What the Science Says is a series of posts highlighting the latest research from scientists here at the BC Centre on Substance Use (BCCSU). It features summaries of new publications from the BCCSU’s investigators, as well as links out to companion resources that you can consult if you’d like to learn more. With What the Science Says, we aim to keep you — journalists, researchers, members of the public — informed about research coming out of the substance use field in British Columbia.
Connecting people to and retaining them on effective treatments for opioid use disorder has been a longstanding challenge, and promises to become more critically important in the context of the COVID-19 pandemic, as the street drug supply is likely to become even more volatile. This month, we take a look at new research on the treatments that are currently available to people with opioid use disorder, and the current barriers experienced in scaling up access to them.
Wilson, T., Brar, R., Sutherland, C., & Nolan, S. (2020). Use of a primary care and pharmacy-based model of injectable opioid agonist treatment for severe opioid use disorder: a case report. Canadian Medical Association Journal, 192(5), E115-E117.
https://www.ncbi.nlm.nih.gov/pmc/articles/PMC7004215/ (Open access)
This is a short case report on a patient with treatment-resistant opioid use disorder in Vancouver, British Columbia, written by BCCSU researchers Drs. Tyler Wilson, Rupinder Brar, Christy Sutherland and Seonaid Nolan. The patient was started on hydromorphone (a form of injectable opioid agonist treatment, or iOAT), and continued to access it through his primary care provider and pharmacist, who also monitored his progress on the therapy. Within one month, the patient was stable on iOAT and was able to stop using illegal drugs and his involvement in crime, and transition into stable housing and employment. The patient wished to transition to oral OAT after three months in order to facilitate employment. He relapsed to fentanyl use shortly afterward, and at the time of writing, was again being initiated on iOAT. The study underscores the need to improve access to evidence-based addiction treatments for opioid use disorder, like iOAT. Allowing for the provision of iOAT in primary care clinics and designated pharmacies could be an efficient and cost-effective way of improving access to this service.
Socias, M. E., Dong, H., Wood, E., Brar, R., Richardson, L., Hayashi, K., Kerr, T., & Milloy, M. J. (2020) Trajectories of retention in opioid agonist therapy in a Canadian setting. International Journal of Drug Policy, 9(77).
This study by BCCSU researchers looked at patterns of opioid agonist treatment (OAT) initiation and retention among a group of people in Vancouver, British Columbia. At the time of the study, most patients were on methadone and were required to visit a health facility (eg. a pharmacy or health clinic) frequently, sometimes on a daily basis, to take their medication. The study identified that employed individuals had more challenges receiving medication daily, suggesting daily witnessed ingestion of medications may be impractical for those who are employed. The study also found that people who started OAT after 2014 were more likely to discontinue their treatment regimen. Around the same time, changes were made to the provincial OAT program, including switching the available methadone formulation. These changes may have played a role in patient adherence to OAT. The authors suggest that further exploration is warranted to review the effects of these policy changes.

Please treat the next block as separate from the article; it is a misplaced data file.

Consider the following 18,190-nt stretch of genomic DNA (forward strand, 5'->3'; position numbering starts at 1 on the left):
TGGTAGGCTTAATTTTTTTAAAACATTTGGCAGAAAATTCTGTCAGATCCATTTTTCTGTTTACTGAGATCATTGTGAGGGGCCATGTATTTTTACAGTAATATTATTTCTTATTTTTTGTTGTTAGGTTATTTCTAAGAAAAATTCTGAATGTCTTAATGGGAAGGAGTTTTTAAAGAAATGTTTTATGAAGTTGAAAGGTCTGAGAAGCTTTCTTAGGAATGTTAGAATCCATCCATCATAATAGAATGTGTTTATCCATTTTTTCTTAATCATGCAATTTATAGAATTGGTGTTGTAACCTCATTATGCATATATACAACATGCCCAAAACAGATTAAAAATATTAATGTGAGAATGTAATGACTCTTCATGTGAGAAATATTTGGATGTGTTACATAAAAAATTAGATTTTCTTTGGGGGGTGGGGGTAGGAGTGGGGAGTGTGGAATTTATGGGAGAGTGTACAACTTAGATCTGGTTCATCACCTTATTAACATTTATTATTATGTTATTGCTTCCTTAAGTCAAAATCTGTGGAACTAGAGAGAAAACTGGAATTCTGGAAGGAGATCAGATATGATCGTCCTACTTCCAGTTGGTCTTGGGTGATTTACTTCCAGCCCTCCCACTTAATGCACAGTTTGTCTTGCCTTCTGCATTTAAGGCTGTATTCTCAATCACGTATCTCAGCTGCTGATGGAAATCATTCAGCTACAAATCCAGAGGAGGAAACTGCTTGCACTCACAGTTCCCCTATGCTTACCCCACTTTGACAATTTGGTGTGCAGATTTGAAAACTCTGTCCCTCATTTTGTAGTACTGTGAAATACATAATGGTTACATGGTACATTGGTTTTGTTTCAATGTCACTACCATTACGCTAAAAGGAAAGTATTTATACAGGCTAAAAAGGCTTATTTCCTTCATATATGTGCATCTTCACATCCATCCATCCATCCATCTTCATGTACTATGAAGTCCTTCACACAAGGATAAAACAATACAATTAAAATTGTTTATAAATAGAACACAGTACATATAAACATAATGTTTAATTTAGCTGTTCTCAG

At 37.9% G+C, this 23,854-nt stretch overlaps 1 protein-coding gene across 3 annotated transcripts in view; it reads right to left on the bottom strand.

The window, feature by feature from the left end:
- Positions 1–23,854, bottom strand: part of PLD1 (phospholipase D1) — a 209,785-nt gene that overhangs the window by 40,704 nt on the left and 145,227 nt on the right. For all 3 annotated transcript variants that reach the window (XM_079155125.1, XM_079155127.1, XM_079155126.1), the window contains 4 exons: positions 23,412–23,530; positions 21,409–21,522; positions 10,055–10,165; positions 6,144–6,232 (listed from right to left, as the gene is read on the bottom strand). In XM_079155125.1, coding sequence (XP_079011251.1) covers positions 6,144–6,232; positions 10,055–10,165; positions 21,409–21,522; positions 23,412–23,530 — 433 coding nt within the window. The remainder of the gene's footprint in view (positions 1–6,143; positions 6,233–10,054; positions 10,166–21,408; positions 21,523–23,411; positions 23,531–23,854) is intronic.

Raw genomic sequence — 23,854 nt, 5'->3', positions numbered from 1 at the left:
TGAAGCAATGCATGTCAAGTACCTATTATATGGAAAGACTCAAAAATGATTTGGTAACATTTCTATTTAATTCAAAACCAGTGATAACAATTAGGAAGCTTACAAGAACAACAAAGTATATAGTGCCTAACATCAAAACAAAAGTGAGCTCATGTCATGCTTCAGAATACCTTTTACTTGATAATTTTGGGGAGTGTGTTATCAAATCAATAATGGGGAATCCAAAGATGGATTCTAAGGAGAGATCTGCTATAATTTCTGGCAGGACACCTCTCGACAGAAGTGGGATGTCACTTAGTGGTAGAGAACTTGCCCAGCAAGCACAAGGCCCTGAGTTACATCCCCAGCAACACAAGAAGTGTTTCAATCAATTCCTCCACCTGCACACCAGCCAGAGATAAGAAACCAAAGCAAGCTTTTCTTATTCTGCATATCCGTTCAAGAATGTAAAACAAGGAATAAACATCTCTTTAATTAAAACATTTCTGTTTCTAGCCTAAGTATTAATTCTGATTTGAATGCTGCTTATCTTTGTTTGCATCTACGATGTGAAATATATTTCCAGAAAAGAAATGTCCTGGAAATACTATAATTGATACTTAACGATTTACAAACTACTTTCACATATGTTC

Caulfield, M. D. G., Brar, R., Sutherland, C., & Nolan, S. (2020). Transitioning a patient from injectable therapy to sublingual buprenorphine/naloxone for the treatment of opioid use disorder using a microdosing approach. BMJ Case Reports, 13.
Canadian national guidelines encourage buprenorphine/naloxone or methadone as first-line treatment options for opioid use disorder (OUD). If these oral treatments are unsuccessful, the guidelines suggest other approaches to treatment involving specialist medical practitioners, including either slow-release oral morphine (SROM) or injectable opioid agonist therapy (iOAT). The authors of this case report, including the BCCSU’s Drs. Rupinder Brar, Christy Sutherland, and Seonaid Nolan, offer guidance on how to help patients transition from iOAT to oral OAT using a microdosing approach. Microdosing is the use of small doses of medication that are incrementally increased over time. Currently, knowledge of best practice in this area is sparse.
In this case report, a middle-aged patient with OUD and experiencing homelessness was initiated on iOAT. He had tried oral options several times in the past, but they were unsuccessful in reducing his illicit opioid use. His initial treatment was hydromorphone (injected twice per day) and SROM before bedtime. The patient gradually shifted to oral treatment (buprenorophine/naloxone) using a microdosing approach, and was simultaneously tapered off SROM and iOAT. Overall, the transition from iOAT to oral treatment was successful for this patient, despite him experiencing some intermittent withdrawal symptoms. This kind of a microdosing induction approach to buprenorphine/naloxone from iOAT may be effective in reducing or minimizing other patients’ experience of withdrawal. According to the authors, further research is needed to identify an induction protocol using microdosing, and to characterize patients who would most benefit from this strategy. This knowledge would help care providers in offering an alternative treatment strategy to patients as they combat North America’s growing opioid epidemic.